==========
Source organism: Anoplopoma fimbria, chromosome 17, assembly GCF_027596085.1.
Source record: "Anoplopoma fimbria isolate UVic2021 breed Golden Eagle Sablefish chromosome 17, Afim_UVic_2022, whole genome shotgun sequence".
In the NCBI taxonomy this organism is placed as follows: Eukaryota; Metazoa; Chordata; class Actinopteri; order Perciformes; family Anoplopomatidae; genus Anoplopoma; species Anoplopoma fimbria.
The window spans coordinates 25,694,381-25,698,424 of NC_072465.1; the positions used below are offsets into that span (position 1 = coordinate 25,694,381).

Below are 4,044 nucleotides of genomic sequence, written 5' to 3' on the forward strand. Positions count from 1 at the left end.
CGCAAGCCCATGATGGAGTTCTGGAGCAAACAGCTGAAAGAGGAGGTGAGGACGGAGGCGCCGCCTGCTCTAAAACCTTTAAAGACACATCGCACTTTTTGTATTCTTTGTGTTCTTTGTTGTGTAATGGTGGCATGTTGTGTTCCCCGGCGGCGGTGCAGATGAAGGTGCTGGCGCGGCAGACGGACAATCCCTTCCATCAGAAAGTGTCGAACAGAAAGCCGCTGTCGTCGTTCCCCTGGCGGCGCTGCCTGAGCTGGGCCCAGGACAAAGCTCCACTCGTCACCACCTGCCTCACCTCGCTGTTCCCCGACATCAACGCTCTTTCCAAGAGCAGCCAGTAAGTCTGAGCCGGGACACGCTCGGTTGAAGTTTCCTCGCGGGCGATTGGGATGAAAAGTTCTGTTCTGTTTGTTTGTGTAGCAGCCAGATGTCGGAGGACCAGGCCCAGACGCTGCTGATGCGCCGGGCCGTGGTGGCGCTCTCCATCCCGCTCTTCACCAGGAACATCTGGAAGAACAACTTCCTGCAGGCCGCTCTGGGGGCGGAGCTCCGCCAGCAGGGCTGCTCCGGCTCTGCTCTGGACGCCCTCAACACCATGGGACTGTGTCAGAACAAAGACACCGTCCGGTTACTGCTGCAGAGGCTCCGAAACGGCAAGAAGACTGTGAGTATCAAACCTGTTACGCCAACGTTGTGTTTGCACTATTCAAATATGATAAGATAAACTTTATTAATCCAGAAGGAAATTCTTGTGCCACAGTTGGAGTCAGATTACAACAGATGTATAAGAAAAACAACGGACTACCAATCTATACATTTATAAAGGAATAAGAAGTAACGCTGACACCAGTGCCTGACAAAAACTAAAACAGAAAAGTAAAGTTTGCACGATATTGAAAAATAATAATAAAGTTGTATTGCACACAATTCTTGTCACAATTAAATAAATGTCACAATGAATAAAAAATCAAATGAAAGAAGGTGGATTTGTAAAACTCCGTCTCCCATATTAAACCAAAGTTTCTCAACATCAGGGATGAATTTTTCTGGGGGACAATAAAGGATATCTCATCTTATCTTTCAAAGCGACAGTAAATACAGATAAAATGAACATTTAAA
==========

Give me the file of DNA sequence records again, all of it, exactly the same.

Source organism: Anoplopoma fimbria, chromosome 17, assembly GCF_027596085.1.
Source record: "Anoplopoma fimbria isolate UVic2021 breed Golden Eagle Sablefish chromosome 17, Afim_UVic_2022, whole genome shotgun sequence".
In the NCBI taxonomy this organism is placed as follows: Eukaryota; Metazoa; Chordata; class Actinopteri; order Perciformes; family Anoplopomatidae; genus Anoplopoma; species Anoplopoma fimbria.
The window spans coordinates 25,694,381-25,698,424 of NC_072465.1; the positions used below are offsets into that span (position 1 = coordinate 25,694,381).

Below are 4,044 nucleotides of genomic sequence, written 5' to 3' on the forward strand. Positions count from 1 at the left end.
CGCAAGCCCATGATGGAGTTCTGGAGCAAACAGCTGAAAGAGGAGGTGAGGACGGAGGCGCCGCCTGCTCTAAAACCTTTAAAGACACATCGCACTTTTTGTATTCTTTGTGTTCTTTGTTGTGTAATGGTGGCATGTTGTGTTCCCCGGCGGCGGTGCAGATGAAGGTGCTGGCGCGGCAGACGGACAATCCCTTCCATCAGAAAGTGTCGAACAGAAAGCCGCTGTCGTCGTTCCCCTGGCGGCGCTGCCTGAGCTGGGCCCAGGACAAAGCTCCACTCGTCACCACCTGCCTCACCTCGCTGTTCCCCGACATCAACGCTCTTTCCAAGAGCAGCCAGTAAGTCTGAGCCGGGACACGCTCGGTTGAAGTTTCCTCGCGGGCGATTGGGATGAAAAGTTCTGTTCTGTTTGTTTGTGTAGCAGCCAGATGTCGGAGGACCAGGCCCAGACGCTGCTGATGCGCCGGGCCGTGGTGGCGCTCTCCATCCCGCTCTTCACCAGGAACATCTGGAAGAACAACTTCCTGCAGGCCGCTCTGGGGGCGGAGCTCCGCCAGCAGGGCTGCTCCGGCTCTGCTCTGGACGCCCTCAACACCATGGGACTGTGTCAGAACAAAGACACCGTCCGGTTACTGCTGCAGAGGCTCCGAAACGGCAAGAAGACTGTGAGTATCAAACCTGTTACGCCAACGTTGTGTTTGCACTATTCAAATATGATAAGATAAACTTTATTAATCCAGAAGGAAATTCTTGTGCCACAGTTGGAGTCAGATTACAACAGATGTATAAGAAAAACAACGGACTACCAATCTATACATTTATAAAGGAATAAGAAGTAACGCTGACACCAGTGCCTGACAAAAACTAAAACAGAAAAGTAAAGTTTGCACGATATTGAAAAATAATAATAAAGTTGTATTGCACACAATTCTTGTCACAATTAAATAAATGTCACAATGAATAAAAAATCAAATGAAAGAAGGTGGATTTGTAAAACTCCGTCTCCCATATTAAACCAAAGTTTCTCAACATCAGGGATGAATTTTTCTGGGGGACAATAAAGGATATCTCATCTTATCTTTCAAAGCGACAGTAAATACAGATAAAATGAACATTTAAA